Will the legend of Johnny G live on?

Gary A. Vasquez-USA TODAY Sports

In this young season, there is little doubt the Angels' biggest cult hero has been the little keystone that could, Johnny Giavotella. With his spunk and hustle and timely hits, he has eased the pain of seeing Howie (and his .306/.368/.500 slash line) in Dodger blue. I've even seen some clamoring to bat him lead-off in order to stretch out the order a bit. Is this a good idea? Will he continue to be productive?

A quick glance at his line is something less than impressive: .275/.336/.353, good for a 103 OPS+. An acceptable, average big leaguer. I was curious if his batted ball data would reveal any indicators that his modest success might continue. For comparison, I used Howie Kendrick and the league average rates for 2015. All stats via Fangraphs and BaseballReference:


JG 2015: .303

JG Career: .283

HK 2015:.347

HK Career: .341

MLB 2015: .311

No over-abundance of bloopers and bleeders for Johnny here. He is well within his career and league norms in this category. Success on balls in play is Howie's bread and butter, so it's hardly fair to hold Giavotella to the same standard. To see if he can keep up with the league pace, let's look at what kind of contact he is making.

Percentage of hard-hit batted balls

JG 2015: 21.5%

JG Career: 22.8%

HK 2015: 29.4%

HK Career: 32.2%

MLB 2015: 30.6%

Well below-average, sitting among other spray-hitters like Nori Aoki, Joe Panik, Dee Gordon and Melky Cabrera. Power isn't his game, but you still want hitters making solid contact. Does he?

Percentage of medium-hit batted balls

JG 2015: 54.8%

JG Career: 56.9%

HK 2015: 54.9%

HK Career: 56.5%

MLB 2015: 52.2%

Percentage of softly-hit batted balls

JG 2015: 23.7%

JG Career: 20.4%

HK 2015: 15.7%

HK Career: 12.3%

MLB 2015: 17.4%

It doesn't appear as though Johnny's lack of power is stopping him from making solid contact, as his percentage of medium-hit balls falls within the top third of qualified batters this year. Guys won't hesitate to challenge him, but it doesn't appear as though they will be knocking the bat out of his hands.

Next I wanted to look at his plate discipline. We knew coming in he had a 10% walk rate in the minors, a great number for a guy no one's trying to pitch around. So far this season he is at 7.8% (league average this year is 7.5%). Does he have a good eye, or his he just passive at the plate?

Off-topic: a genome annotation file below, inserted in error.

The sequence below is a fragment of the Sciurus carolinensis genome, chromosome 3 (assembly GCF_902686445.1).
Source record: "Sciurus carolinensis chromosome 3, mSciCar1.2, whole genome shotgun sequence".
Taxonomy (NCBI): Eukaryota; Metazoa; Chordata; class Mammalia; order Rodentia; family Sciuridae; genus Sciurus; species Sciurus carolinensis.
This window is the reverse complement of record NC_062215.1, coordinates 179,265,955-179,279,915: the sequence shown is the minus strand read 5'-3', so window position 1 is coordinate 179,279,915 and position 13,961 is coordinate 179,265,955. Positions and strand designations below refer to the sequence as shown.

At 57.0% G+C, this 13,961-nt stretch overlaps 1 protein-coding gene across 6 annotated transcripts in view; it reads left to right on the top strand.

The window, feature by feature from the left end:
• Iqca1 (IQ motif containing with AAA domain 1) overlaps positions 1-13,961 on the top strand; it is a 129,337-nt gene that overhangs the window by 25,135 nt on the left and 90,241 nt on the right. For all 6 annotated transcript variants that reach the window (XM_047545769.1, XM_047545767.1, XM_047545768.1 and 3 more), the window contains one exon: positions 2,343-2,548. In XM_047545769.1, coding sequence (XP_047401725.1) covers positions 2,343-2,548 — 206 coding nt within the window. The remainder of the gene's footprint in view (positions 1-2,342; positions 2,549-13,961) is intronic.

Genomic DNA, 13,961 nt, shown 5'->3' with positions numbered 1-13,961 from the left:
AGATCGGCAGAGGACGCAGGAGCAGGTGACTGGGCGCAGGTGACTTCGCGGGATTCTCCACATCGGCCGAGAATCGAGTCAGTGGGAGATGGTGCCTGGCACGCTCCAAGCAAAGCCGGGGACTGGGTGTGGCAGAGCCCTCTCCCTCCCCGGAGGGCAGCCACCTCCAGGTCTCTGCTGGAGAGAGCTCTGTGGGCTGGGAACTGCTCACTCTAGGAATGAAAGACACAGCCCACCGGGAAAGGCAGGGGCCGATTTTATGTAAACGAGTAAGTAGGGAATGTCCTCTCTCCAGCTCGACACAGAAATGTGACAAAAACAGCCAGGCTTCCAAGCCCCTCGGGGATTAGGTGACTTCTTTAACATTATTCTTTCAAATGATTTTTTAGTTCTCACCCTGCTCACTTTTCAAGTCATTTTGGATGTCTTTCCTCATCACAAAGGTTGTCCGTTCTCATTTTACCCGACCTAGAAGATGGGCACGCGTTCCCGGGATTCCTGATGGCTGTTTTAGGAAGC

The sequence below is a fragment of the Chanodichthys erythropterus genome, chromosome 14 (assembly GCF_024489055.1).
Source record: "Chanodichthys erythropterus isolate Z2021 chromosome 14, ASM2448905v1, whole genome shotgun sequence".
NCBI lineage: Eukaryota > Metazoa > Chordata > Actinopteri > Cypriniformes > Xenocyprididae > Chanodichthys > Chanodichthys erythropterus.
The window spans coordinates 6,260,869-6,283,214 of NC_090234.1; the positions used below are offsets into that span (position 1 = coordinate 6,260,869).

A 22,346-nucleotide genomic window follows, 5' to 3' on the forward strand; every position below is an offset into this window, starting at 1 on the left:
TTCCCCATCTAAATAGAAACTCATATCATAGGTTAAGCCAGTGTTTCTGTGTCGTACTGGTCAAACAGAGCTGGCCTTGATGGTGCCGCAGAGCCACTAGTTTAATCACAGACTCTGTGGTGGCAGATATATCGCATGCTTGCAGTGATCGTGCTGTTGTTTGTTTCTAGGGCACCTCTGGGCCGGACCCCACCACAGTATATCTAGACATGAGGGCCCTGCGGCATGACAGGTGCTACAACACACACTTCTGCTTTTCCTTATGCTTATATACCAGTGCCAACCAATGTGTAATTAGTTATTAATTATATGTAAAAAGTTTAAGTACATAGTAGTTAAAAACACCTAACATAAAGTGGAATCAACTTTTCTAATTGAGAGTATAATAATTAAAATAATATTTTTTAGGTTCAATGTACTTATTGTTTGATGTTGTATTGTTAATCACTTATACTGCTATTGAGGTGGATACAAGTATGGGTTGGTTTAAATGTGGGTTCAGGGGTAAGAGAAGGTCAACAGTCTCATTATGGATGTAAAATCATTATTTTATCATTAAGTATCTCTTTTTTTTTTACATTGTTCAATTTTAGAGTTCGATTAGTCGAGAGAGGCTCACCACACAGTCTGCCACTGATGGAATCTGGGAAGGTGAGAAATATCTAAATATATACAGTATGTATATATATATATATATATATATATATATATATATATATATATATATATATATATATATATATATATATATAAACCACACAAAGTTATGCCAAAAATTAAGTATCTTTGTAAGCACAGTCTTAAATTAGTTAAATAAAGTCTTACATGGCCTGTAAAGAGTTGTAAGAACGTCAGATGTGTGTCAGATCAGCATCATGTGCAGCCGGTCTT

Out-of-the-zone swing%

JG 2015: 26.4%

JG Career: 29.5%

HK 2015: 32.2%

HK Career: 35%

MLB 2015: 30.2%

In-the-zone swing%

JG 2015: 62%

JG Career: 61.3%

HK 2015: 69.6%

HK Career: 65.6%

MLB 2015: 66.5%

Johnny seems to know a strike when he sees one and will let the close pitches go. It's a good strategy as long as you do a decent job making contact:

Out-of-the-zone contact%

JG 2015: 69.8%

JG Career: 73.9%

HK 2015: 66.7%

HK Career: 62.9%

MLB 2015: 67%

In-the-zone contact%

JG 2015: 92.2%

JG Career: 90.3%

HK 2015: 89.8%

HK Career: 89.5%

MLB 2015: 88.4%

Now I'm getting excited. Giavotella seems to have found that sweet spot between patience and contact. For comparison's sake, in Erick Aybar's career he has made contact with 93.6% of the balls in the zone when he swings, but has also swung at 37% of the balls he sees outside the zone, making contact 78.5% of the time. On the other end of the patience spectrum, Chris Iannetta has swung at 20% of the pitches outside the zone in his career, but has only made contact when he swings at strikes 81.5% of the time.

Any conclusions to be drawn from this small-sample analysis? Of course, there is still that whole second-time-around-the-block thing to worry about. What weaknesses will pitchers exploit? Thus far his performance on pitch type (fastball, slider, curve, change) are all within a couple runs of the league average (and yes, Howie consistently performs below-average on sliders).

For a guy with no pop and minimal tools, he does pretty much everything you would hope for in the batters box. He is on pace for a 3.0 WAR, so even his spotty defense isn't stopping him from being a league-average player. That doesn't replace Howie's production from last season, but Howie also had plenty of years below 4.0 WAR. At this point, I feel safe concluding that he definitely belongs in the majors and isn't a stretch as a starting second basemen. With no major red flags indicating Johnny's current production will drop below it's current level, I think we have ourselves a player.

This FanPost is authored by an independent fan. Tell us what you think and how you feel.

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